"These extensive new experiments have replicated and extended our earlier results and hopefully answer all of the previous questions surrounding our discovery," said Richard T. Lahey Jr., the Edward E. Hood Professor of Engineering at Rensselaer and the director of the analytical part of the joint research project.

    Other fusion techniques, such as those that use strong magnetic fields or lasers to contain the plasma, cannot easily achieve the necessary compression, Lahey said. In the approach to be published in Physical Review E, spherical compression of the plasma was achieved due to the inertia of the liquid surrounding the imploding bubbles.

    Professor Lahey also explained that, unlike fission reactors, fusion does not produce a significant amount of radioactive waste products or decay heat. Tritium gas, a radioactive by-product of deuterium-deuterium bubble fusion, is actually a part of the fuel, which can be consumed in deuterium-tritium fusion reactions.

    Researchers Rusi Taleyarkhan, Colin West, and Jae-Seon Cho conducted the bubble fusion experiments at ORNL. At Rensselaer and in Russia, Professors Lahey and Robert I. Nigmatulin performed the theoretical analysis of the bubble dynamics and predicted the shock-induced pressures, temperatures, and densities in the imploding vapor bubbles. Robert Block, professor emeritus of nuclear engineering at Rensselaer, helped to design, set up, and calibrate a state-of-the-art neutron and gamma ray detection system for the new experiments.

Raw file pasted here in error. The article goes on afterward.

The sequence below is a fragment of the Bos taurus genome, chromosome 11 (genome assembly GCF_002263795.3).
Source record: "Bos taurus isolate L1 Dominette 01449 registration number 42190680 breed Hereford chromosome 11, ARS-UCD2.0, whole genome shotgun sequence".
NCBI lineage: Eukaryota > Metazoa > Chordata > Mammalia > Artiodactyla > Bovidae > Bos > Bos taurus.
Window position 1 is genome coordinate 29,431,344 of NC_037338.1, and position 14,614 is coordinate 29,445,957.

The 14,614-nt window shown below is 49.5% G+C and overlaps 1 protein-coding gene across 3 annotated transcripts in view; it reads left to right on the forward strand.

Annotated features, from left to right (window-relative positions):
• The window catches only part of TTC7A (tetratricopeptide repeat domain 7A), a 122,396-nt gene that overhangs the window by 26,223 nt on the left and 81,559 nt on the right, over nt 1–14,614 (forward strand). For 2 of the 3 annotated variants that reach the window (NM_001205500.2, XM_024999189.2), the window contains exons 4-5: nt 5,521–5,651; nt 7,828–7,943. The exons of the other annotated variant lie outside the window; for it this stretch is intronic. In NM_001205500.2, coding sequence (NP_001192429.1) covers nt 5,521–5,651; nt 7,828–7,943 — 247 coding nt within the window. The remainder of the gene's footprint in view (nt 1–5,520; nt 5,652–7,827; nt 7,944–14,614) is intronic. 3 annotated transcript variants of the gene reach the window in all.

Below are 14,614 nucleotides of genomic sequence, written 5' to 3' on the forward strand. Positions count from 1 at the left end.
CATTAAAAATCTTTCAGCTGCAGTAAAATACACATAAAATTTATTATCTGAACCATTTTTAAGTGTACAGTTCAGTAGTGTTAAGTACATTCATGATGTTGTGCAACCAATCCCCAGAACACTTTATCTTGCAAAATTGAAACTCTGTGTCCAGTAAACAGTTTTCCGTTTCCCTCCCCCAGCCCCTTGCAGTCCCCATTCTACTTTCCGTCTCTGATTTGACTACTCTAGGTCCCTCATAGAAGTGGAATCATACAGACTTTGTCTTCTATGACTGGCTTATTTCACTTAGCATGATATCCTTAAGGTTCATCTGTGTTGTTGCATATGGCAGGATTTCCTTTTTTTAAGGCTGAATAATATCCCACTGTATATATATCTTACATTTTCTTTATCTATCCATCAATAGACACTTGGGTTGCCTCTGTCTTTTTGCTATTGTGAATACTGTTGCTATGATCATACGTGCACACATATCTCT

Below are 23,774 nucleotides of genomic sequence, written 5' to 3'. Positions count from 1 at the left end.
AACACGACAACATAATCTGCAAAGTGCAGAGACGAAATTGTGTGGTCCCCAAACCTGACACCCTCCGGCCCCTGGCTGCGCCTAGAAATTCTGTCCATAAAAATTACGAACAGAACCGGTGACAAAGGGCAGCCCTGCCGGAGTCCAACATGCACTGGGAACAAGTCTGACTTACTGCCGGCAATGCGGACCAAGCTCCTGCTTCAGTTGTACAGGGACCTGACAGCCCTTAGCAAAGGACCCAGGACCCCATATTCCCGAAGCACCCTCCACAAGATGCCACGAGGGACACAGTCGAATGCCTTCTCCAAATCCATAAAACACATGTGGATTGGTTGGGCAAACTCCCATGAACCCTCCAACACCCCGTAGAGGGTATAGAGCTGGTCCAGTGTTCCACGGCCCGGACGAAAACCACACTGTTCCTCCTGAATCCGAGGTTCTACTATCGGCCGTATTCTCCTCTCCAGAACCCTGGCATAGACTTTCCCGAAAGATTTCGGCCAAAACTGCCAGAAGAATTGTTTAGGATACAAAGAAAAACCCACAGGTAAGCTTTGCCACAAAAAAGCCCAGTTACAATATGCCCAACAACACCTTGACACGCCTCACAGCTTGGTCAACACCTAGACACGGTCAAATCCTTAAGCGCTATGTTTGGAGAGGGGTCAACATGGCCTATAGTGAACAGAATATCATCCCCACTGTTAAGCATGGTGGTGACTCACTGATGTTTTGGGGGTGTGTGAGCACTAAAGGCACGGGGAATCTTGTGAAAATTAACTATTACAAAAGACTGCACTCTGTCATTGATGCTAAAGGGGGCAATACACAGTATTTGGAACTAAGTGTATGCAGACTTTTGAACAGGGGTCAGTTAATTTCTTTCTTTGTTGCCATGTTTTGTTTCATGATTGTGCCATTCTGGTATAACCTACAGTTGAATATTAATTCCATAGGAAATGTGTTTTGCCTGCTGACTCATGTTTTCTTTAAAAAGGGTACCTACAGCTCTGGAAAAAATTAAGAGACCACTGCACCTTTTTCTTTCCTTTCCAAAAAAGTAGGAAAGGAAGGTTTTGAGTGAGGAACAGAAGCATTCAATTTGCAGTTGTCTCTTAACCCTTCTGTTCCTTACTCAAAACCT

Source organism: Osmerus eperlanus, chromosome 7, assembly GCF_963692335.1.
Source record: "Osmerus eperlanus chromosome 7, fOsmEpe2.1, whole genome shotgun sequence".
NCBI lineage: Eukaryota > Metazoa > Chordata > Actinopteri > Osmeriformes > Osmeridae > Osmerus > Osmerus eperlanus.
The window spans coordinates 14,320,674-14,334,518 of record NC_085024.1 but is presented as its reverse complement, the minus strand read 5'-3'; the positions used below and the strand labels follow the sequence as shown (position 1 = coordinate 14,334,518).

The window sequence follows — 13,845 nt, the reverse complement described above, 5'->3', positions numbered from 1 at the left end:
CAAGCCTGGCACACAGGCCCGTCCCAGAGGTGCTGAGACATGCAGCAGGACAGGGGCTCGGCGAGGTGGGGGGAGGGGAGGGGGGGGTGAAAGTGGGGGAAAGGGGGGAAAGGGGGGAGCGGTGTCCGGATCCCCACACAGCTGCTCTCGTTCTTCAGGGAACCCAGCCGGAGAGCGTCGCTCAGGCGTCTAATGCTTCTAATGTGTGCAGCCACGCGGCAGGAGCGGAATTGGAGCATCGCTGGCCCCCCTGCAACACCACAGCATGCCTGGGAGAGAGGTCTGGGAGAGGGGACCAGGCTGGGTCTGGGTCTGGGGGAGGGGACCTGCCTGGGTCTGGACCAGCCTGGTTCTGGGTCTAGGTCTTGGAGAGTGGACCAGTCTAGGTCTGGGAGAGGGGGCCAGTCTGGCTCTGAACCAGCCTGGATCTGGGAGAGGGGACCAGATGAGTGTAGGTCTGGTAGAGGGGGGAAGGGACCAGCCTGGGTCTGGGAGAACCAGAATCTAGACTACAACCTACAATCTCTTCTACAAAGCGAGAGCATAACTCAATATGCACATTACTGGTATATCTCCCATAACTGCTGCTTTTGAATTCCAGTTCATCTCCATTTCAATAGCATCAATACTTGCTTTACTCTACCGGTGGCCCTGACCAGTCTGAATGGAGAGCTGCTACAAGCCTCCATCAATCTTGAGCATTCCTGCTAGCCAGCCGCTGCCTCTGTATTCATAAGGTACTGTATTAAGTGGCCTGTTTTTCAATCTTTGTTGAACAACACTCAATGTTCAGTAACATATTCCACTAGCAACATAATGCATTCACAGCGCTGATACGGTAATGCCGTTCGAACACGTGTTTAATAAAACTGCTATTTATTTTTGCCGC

Special hydrodynamic shock codes have been developed in both Russia and at Rensselaer to support and interpret the ORNL experiments. These computer codes indicated that the peak gas temperatures and densities in the ORNL experiments were sufficiently high to create fusion reactions. Indeed, the theoretical shock code predictions of deuterium-deuterium (D-D) fusion were consistent with the ORNL data.

    The research team leaders are all well known authorities in the fields of multiphase flow and heat transfer technology and nuclear engineering. Taleyarkhan, a fellow of the American Nuclear Society (ANS) and the program's director, held the position of Distinguished Scientist at ORNL, and is currently the Ardent Bement Jr. Professor of Nuclear Engineering at Purdue University. Lahey is a fellow of both the ANS and the American Society of Mechanical Engineers (ASME), and is a member of the National Academy of Engineering (NAE). Nigmatulin is a visiting scholar at Rensselaer, a member of the Russian Duma, and the president of the Bashkortonstan branch of the Russian Academy of Sciences (RAS). Block is a fellow of the ANS and is the longtime director of the Gaerttner Linear Accelerator (LINAC) Laboratory at Rensselaer. The bubble fusion research program was supported by a grant from the Defense Advanced Research Projects Agency (DARPA).

    About Rensselaer